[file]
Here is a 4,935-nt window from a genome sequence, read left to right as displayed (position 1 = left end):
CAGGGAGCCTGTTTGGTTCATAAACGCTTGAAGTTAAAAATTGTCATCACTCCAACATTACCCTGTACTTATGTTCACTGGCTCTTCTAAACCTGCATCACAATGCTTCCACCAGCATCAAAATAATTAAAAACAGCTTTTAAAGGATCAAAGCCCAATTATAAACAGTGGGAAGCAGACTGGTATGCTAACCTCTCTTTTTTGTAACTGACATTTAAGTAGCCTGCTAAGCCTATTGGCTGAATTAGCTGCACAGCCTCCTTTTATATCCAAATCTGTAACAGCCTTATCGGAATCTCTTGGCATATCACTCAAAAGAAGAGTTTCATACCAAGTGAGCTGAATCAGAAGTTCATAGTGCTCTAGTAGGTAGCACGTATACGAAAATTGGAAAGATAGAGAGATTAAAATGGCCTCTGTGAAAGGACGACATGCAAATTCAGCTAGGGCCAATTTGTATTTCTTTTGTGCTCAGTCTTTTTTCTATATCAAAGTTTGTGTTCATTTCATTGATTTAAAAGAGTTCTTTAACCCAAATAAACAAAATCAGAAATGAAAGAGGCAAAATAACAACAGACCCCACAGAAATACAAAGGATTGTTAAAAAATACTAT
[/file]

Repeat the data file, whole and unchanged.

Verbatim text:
Here is a 4,935-nt window from a genome sequence, read left to right as displayed (position 1 = left end):
CAGGGAGCCTGTTTGGTTCATAAACGCTTGAAGTTAAAAATTGTCATCACTCCAACATTACCCTGTACTTATGTTCACTGGCTCTTCTAAACCTGCATCACAATGCTTCCACCAGCATCAAAATAATTAAAAACAGCTTTTAAAGGATCAAAGCCCAATTATAAACAGTGGGAAGCAGACTGGTATGCTAACCTCTCTTTTTTGTAACTGACATTTAAGTAGCCTGCTAAGCCTATTGGCTGAATTAGCTGCACAGCCTCCTTTTATATCCAAATCTGTAACAGCCTTATCGGAATCTCTTGGCATATCACTCAAAAGAAGAGTTTCATACCAAGTGAGCTGAATCAGAAGTTCATAGTGCTCTAGTAGGTAGCACGTATACGAAAATTGGAAAGATAGAGAGATTAAAATGGCCTCTGTGAAAGGACGACATGCAAATTCAGCTAGGGCCAATTTGTATTTCTTTTGTGCTCAGTCTTTTTTCTATATCAAAGTTTGTGTTCATTTCATTGATTTAAAAGAGTTCTTTAACCCAAATAAACAAAATCAGAAATGAAAGAGGCAAAATAACAACAGACCCCACAGAAATACAAAGGATTGTTAAAAAATACTAT